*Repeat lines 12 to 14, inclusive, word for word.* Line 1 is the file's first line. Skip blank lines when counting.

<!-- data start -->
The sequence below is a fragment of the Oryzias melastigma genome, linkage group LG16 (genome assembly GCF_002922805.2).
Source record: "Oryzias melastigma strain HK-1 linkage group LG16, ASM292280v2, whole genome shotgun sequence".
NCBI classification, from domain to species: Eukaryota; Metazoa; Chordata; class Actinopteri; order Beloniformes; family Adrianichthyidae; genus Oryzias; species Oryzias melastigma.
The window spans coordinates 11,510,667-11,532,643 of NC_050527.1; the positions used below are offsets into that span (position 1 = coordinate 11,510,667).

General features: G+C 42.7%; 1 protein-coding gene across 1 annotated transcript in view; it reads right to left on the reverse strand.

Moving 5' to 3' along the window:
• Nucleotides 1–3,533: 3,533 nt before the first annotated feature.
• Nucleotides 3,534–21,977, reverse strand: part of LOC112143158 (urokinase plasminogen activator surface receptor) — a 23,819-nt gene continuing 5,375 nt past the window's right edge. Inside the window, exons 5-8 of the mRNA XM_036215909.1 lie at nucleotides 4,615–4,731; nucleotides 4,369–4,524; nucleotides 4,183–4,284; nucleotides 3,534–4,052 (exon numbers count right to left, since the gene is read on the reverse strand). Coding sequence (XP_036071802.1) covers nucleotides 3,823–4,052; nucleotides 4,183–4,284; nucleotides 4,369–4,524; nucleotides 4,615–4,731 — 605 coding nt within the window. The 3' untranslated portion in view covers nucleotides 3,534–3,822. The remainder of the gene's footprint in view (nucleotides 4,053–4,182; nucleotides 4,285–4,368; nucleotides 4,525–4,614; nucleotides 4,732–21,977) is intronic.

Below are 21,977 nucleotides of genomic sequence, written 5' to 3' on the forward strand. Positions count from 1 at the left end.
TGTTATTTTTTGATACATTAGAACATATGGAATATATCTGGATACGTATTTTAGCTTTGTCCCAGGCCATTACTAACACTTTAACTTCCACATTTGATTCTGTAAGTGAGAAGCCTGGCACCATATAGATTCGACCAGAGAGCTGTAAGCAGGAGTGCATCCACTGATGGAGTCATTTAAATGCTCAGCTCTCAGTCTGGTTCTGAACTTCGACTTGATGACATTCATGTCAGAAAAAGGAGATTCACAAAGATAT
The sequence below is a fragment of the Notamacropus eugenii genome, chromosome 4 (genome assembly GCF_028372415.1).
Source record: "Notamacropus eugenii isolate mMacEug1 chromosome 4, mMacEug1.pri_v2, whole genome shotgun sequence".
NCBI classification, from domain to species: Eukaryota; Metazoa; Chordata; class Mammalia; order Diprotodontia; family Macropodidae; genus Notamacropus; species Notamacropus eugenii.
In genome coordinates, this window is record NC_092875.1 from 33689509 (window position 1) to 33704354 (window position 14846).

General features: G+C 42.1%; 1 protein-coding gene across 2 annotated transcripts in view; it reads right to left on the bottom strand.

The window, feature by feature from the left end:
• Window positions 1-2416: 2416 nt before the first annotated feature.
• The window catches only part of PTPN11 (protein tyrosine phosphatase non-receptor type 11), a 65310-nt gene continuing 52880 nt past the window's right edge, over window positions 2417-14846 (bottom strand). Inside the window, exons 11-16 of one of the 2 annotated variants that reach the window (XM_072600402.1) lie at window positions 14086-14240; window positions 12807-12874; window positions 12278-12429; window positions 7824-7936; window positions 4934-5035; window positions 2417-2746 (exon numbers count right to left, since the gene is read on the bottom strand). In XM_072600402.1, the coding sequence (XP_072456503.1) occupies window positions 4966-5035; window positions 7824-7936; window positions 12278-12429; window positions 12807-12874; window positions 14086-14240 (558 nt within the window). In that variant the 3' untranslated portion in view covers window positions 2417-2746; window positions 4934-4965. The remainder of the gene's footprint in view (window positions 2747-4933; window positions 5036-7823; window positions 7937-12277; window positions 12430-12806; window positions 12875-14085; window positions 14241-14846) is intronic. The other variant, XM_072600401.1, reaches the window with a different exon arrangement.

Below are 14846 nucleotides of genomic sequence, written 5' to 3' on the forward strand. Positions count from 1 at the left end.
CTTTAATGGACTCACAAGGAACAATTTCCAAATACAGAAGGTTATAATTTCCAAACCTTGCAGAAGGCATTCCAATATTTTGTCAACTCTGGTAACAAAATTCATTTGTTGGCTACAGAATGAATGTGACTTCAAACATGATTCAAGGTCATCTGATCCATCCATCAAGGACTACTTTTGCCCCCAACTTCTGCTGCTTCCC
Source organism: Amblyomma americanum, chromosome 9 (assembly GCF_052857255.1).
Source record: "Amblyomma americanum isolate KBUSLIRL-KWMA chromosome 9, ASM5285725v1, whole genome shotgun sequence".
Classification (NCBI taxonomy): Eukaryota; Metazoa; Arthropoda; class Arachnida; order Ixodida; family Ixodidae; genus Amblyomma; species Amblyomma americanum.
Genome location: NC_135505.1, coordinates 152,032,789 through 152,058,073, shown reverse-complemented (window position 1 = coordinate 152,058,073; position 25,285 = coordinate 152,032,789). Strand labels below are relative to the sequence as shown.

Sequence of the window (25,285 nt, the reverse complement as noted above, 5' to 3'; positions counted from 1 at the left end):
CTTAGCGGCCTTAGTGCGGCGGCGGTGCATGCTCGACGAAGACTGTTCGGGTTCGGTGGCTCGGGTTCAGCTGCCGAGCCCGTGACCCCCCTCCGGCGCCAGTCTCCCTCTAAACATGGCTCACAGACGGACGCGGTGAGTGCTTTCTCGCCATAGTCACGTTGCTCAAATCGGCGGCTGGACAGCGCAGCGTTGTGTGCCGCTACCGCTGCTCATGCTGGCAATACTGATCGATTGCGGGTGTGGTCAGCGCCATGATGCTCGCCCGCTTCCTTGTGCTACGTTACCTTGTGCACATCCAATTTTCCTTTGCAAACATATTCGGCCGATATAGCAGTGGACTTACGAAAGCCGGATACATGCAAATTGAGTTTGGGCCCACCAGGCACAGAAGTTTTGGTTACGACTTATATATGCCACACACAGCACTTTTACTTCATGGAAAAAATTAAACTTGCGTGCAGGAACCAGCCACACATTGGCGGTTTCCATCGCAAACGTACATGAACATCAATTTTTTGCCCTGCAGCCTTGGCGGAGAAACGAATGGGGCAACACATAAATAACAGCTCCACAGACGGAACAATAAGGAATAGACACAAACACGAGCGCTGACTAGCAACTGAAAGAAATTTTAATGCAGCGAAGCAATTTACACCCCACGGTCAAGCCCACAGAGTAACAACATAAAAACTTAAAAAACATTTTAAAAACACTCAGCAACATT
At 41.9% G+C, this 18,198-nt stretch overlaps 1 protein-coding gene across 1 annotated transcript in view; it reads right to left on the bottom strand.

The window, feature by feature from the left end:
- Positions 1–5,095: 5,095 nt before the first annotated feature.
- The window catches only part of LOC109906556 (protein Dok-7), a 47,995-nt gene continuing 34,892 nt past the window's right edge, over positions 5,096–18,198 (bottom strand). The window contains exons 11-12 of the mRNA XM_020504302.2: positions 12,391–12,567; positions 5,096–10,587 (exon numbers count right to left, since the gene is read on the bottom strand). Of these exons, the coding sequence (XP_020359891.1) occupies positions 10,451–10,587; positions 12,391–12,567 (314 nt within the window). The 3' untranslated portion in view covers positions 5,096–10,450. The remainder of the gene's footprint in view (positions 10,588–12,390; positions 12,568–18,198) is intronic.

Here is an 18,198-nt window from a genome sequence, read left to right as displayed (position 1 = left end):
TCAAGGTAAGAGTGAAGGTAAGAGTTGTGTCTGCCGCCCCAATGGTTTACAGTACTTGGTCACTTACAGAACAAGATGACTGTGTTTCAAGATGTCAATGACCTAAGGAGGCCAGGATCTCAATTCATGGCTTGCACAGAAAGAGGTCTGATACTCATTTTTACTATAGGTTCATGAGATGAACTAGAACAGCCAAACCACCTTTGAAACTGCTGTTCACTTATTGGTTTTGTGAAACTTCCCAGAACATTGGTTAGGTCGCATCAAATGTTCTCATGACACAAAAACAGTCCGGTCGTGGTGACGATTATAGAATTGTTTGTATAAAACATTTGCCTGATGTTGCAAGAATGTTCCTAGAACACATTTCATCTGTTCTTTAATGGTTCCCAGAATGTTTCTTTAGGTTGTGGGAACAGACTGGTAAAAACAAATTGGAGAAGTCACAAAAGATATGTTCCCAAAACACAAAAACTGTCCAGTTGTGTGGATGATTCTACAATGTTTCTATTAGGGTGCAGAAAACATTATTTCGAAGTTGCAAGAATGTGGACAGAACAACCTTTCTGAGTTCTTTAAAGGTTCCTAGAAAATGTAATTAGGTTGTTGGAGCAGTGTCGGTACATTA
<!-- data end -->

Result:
Source record: "Notamacropus eugenii isolate mMacEug1 chromosome 4, mMacEug1.pri_v2, whole genome shotgun sequence".
NCBI classification, from domain to species: Eukaryota; Metazoa; Chordata; class Mammalia; order Diprotodontia; family Macropodidae; genus Notamacropus; species Notamacropus eugenii.
In genome coordinates, this window is record NC_092875.1 from 33689509 (window position 1) to 33704354 (window position 14846).